- The effect of the Holy Spirit can be perceived as being the result of a community event, in both its perpendicular and its lateral dimensions, in other words, as a result of the communion within an ecclesiastic community.
Of these possibilities, the first one must be excluded altogether. The Holy Spirit is a Spirit of freedom, and does not force man. Besides, the event of Christ, the very nature of Christophany, is such that it fully respects a person’s freedom.
The second possibility has more value and gravity and is more fitting to the prerequisites of ascetic experience, which, as we saw, must always be taken into consideration. Without catharsis from vices, it is not possible for anyone to see God (for example, whoever hates his brother cannot see God – ref. John I). In this same spirit, saint Gregory the theologian rebutted the Eunomians, who had created an entirely different, intellectual theology that allowed anyone to “theologize”, even “after horseracing events and singing and feasting…which (theology) deemed equally a part of enjoyment”, by pointing out to them that “it is not for everyone to philosophize on God…. not for everyone”, but only “by those who have been tested and who have spent their life in theory (of God), and –prior to this- have a cleansed soul and body, or are at least cleansing them”. However, if ascetic living is taken as an isolated and self-sufficient prerequisite, then it is suffering from two serious faults: that of individualism and moralism. In other words, we shall be in danger of believing that God reveals Himself to isolated individuals and under certain conditions of human achievement.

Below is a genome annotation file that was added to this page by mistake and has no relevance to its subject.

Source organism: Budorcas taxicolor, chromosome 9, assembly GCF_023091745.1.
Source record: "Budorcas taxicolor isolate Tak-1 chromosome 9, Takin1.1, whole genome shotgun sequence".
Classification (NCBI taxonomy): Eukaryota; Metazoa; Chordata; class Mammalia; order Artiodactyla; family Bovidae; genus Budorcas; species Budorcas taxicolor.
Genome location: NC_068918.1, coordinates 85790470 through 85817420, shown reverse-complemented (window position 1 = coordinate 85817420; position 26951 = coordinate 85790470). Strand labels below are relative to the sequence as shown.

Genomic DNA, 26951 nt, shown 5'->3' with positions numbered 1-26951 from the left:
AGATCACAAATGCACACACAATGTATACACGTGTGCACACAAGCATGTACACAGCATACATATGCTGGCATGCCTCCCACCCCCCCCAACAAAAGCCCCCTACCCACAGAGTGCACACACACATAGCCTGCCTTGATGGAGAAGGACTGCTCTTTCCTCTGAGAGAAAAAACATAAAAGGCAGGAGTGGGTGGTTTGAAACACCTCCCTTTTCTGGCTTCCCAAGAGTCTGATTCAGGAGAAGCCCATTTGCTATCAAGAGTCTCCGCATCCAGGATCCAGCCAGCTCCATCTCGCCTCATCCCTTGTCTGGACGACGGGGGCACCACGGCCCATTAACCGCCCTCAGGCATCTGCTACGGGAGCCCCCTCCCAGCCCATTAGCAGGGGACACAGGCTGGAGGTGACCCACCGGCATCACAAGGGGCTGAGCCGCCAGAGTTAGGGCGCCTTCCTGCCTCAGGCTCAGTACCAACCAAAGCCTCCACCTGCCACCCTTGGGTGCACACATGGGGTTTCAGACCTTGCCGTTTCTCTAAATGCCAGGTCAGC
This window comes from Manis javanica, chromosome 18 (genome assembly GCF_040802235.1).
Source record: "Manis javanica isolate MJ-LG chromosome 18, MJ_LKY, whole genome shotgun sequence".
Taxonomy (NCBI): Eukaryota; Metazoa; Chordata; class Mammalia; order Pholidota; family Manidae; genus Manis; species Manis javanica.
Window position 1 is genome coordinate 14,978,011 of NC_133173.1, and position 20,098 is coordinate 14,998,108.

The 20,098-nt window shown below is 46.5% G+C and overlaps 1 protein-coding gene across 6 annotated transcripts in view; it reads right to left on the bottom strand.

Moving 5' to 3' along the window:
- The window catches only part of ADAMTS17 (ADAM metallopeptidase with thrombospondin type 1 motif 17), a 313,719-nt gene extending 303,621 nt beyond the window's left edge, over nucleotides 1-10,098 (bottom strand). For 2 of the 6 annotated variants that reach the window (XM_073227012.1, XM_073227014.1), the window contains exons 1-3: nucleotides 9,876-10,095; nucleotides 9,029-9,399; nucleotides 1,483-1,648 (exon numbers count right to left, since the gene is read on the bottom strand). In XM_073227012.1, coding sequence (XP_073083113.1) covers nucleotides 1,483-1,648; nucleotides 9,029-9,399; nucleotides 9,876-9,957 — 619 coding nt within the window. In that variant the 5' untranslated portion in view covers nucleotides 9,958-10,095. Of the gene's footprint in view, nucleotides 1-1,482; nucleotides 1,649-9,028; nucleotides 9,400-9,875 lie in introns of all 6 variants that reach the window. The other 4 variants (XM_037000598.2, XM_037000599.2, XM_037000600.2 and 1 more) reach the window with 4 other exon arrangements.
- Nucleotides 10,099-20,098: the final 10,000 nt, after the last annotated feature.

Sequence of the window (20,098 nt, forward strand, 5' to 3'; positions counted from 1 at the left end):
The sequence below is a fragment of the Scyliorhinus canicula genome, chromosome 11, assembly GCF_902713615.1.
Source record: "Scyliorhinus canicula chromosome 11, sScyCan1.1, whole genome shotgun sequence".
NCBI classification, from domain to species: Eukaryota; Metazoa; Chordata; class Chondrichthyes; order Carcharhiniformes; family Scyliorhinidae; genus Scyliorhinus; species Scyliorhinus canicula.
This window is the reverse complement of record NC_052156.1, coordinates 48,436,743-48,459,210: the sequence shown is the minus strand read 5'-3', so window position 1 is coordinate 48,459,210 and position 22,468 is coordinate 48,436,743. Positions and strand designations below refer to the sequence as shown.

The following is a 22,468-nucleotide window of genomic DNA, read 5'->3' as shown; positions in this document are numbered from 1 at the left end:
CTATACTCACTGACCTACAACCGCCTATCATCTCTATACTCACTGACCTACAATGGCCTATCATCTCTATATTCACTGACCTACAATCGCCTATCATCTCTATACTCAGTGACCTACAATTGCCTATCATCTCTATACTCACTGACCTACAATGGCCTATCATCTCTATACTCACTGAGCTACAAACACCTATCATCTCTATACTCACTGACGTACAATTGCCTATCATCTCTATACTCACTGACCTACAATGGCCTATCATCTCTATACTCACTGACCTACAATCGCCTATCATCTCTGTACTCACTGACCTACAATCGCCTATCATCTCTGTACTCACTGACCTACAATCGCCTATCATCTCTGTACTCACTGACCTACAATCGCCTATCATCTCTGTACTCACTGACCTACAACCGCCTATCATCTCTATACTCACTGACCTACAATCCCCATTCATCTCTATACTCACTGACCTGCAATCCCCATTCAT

This is why the second possibility must necessarily be combined with the third one, which the ecclesiastic form of action of the Holy Spirit.
In order for this to be comprehended, we must first of all rid ourselves of a faulty perception that we have; i.e., that the Holy Spirit acts upon isolated persons. This perception is so widespread, that it might seem strange to refer to it as “faulty”. Those who defend this view are overlooking a fundamental distinction between the action of the Holy Spirit in the Old Testament and the action in the New Testament. In the Old Testament, the Spirit is given to certain people (prophets, kings, etc.) and not the entire nation of Israel. During the Messianic era however, when the Holy Spirit is introduced in the New Testament with the arrival of the Messiah, it was expected that the Spirit would be given to the entire nation of God. This is why Luke in his narration of the Pentecost uses the phrase of the prophet Joel: “in the last days I shall pour forth from My Spirit over every flesh…..says the Lord Almighty”
As a result of this, all baptized Christians -in the New Testament- were considered as having the Holy Spirit and possessing various charismas. If we examine chapter 12 of Corinthians I, we can see how, for the apostle Paul, being a member of the Church is equivalent to possessing a certain charisma of the Spirit. Given that the Corinthians were under the impression that some people can be more charismatic than others, Paul refutes this perception vehemently, and stresses that everyone has some sort of charisma, even those who perform a simple task such as administration etc. Paul thus strikes back at every form of “spiritual elitism”, stressing that even if someone has adequate knowledge or faith to “move mountains”, he will be nothing, if he has no “love”.
What does “love” signify here? If we take a look at this text as a whole (chapters 11 – 14) and not as isolated verses, we can see that for Paul, “love” –therein- signifies the communion that the community of the Church creates. Love here is not about the feelings of a certain person (good intentions etc.), but the inter-dependence of the members of the church, as one body. “Love” means not saying that ‘I am the head and I don’t need the legs’ etc… This is what Paul was stressing here: the inter-dependence of the assorted charismas.